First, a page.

John Cleese blames the ‘lying and triviality’ of British newspapers as he announces his move to St Kitts and Nevis – but what about his tax bill, asks Arun Kakar
This is not a joke: John Cleese is moving abroad. The actor announced to Emily Maitlis on Newsnight this week that he would be leaving the UK for the Caribbean – specifically St Kitts and Nevis – because he was ‘disappointed with so much about [the UK] at the moment’. Citing the failed bid for proportional representation, for which he campaigned, the comedian said his ‘particular beef’ was with the British press.
Cleese – who threatened to leave the country in March after MPs rejected the second part of the Leveson inquiry into press standards – said that he was ‘disappointed with the way the country is run’ and that he wanted to ‘give up and try something else’.
So of all the places in the world, why pick St Kitts and Nevis, which is some 500 miles from the nearest continent (Venezuela is the spot) and the eighth smallest state by landmass in the world (at 261 square kilometres it’s two-thirds the size of the Isle of Wight)?
Cleese praised the Caribbean state’s ‘gorgeous weather’, and will look to arrive during its hot, humid and rainy season that lasts until about mid-November. ‘The Nevis newspaper is very good,’ said Cleese. ‘It’s one of the nicest islands I’ve ever been on. The relationship between the races is absolutely superb, the people there are really kind.’
What didn’t come up in the interview was any assessment of the Commonwealth country’s taxation environment. Citizenship planner Henley and Partners rates St Kitts – population 11,000 – as having a ‘well regarded’ passport with an ‘excellent reputation’. It also enjoys visa-free travel to more than 100 countries including the EU Schengen area and the UK, which depending on the final Brexit deal, may make it more useful than the current UK passport.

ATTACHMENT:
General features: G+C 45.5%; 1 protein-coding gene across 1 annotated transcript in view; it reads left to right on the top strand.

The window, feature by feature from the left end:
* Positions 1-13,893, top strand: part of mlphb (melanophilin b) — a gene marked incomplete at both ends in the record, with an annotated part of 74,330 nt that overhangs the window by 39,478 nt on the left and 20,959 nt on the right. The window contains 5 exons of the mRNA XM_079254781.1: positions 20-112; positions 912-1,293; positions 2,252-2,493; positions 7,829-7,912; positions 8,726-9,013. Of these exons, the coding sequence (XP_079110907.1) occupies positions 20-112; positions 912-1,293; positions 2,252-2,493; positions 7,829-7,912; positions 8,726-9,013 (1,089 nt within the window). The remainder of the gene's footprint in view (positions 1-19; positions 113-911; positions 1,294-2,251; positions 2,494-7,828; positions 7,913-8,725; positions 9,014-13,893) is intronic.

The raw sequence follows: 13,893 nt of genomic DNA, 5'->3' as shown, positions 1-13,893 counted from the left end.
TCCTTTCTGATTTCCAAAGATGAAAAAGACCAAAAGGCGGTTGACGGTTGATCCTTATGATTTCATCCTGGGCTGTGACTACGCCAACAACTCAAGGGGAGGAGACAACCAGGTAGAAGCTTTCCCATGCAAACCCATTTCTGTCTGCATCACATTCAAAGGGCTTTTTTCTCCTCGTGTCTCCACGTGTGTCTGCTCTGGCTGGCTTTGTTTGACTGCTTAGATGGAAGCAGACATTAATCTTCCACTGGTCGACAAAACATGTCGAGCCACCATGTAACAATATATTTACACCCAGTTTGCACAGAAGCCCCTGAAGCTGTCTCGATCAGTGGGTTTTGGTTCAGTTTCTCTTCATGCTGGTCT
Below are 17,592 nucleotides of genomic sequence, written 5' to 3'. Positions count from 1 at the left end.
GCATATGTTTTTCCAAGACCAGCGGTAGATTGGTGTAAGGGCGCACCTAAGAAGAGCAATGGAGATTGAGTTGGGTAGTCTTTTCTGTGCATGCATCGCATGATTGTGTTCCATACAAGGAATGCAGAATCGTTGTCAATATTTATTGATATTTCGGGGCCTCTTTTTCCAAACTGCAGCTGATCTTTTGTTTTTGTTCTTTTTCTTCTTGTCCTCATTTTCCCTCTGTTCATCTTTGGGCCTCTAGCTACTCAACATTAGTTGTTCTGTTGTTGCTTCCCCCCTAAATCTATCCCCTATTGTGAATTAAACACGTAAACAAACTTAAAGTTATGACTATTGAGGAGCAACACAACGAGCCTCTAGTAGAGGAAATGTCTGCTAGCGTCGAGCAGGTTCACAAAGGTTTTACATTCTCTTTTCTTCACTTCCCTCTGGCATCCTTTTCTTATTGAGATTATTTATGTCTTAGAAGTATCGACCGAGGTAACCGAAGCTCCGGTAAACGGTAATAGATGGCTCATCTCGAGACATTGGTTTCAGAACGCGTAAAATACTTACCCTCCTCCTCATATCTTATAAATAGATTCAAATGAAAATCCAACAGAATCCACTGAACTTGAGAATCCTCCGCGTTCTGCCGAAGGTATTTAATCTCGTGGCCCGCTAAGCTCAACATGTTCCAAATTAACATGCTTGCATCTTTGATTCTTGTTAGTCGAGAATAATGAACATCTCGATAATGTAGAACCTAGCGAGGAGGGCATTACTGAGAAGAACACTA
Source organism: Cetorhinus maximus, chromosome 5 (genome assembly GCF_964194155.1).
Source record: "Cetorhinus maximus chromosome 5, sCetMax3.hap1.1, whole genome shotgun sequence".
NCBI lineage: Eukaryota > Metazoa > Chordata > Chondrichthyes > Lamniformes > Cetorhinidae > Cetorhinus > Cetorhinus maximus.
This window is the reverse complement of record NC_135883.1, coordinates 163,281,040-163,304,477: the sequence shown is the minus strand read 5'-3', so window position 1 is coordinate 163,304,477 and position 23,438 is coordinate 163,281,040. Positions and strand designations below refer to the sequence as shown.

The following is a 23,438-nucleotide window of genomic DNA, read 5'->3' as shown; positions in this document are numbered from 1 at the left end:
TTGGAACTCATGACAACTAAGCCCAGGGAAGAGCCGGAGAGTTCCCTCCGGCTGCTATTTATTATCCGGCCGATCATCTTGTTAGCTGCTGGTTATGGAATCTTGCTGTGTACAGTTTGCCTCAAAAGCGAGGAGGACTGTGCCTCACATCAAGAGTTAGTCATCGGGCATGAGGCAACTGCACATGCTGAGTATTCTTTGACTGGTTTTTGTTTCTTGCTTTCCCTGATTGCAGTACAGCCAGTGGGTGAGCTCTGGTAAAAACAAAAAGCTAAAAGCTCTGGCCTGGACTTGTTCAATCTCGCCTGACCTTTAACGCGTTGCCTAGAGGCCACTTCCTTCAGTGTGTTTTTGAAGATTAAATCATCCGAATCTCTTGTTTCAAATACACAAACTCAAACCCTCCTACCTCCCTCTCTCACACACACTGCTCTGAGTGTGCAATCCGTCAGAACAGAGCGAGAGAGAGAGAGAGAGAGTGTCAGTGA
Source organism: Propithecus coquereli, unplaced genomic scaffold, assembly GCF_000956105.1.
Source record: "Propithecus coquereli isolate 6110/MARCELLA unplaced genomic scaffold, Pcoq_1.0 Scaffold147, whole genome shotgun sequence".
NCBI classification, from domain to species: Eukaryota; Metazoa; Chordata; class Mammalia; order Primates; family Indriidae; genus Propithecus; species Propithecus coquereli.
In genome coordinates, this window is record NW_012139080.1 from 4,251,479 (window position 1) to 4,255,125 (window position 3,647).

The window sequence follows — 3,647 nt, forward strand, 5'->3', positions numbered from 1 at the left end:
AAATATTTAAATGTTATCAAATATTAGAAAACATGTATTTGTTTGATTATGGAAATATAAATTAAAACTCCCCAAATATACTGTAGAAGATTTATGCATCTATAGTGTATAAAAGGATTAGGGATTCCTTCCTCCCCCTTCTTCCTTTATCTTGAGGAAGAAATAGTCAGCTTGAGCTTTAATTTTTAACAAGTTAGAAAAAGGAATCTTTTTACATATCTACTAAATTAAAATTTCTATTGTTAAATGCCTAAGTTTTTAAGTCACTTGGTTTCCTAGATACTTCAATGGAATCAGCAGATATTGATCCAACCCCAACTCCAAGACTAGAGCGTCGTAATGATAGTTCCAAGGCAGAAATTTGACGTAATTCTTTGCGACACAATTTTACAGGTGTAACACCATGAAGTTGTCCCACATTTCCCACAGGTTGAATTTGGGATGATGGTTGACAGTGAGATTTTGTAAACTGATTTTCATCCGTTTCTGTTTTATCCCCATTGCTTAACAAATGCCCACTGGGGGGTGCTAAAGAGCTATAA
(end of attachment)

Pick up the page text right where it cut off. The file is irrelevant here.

For citizens of St Kitts and Nevis, there’s also the small matter of zero income or wealth tax, something that Mr Cleese and his estimated £12.8 million net worth will sensibly have one eye on. Cleese’s latest divorce from radio host Alyce Faye in 2009 cost him £12 million and a further £600,000-a-year until 2016.
Whilst Cleese might have avoided the British press by crossing the Channel to France, its high tax rates are what make a jurisdiction like St.Kitts and Nevis so attractive by comparison, as James Quarmby, partner at law firm Stephenson Harwood tells Spear’s.
‘The high rates of French income tax and inheritance taxes are a big turn-off – particularly for someone who is probably living on passive investment income and who is 78 years old,’ says Quarmby. ‘Of course, there is nothing wrong whatsoever in moving your tax residency in order to enjoy a more beneficial tax regime.
‘For instance, one of the reasons there are so many retired Brits in Cyprus is that they levy only as 5 per cent tax on pensions income.’
The island’s government has an attractive citizenship-by-investment program that grants citizenship to foreigners who make a ‘substantial contribution to the development of the country’, through donation or property investment. Investments include the government’s new sustainable growth fund launched in April and a charity donation to the Sugar Industry Diversification Foundation.
The island was taken off the EU’s ‘blacklist’ of tax havens and moved onto a ‘grey list’ of jurisdictions in May, meaning that it is working to increase its tax transparency standards to fall in line with EU requirements. The ‘blacklist’ was set up last December by the EU after disclosures of tax avoidance prompted by the Panama Papers leak. Jurisdictions face reputational damage and potentially stricter controls on financial transactions in the EU.
Cleese might well be depressed about ‘the standard of debate’ about Brexit and the ‘lying and triviality’ of British newspapers; but if he is sensible from a tax perspective then it is likely that he will enjoy more than just the weather when he moves to the Lesser Antilles later this year.
Arun Kakar writes for Spear’s
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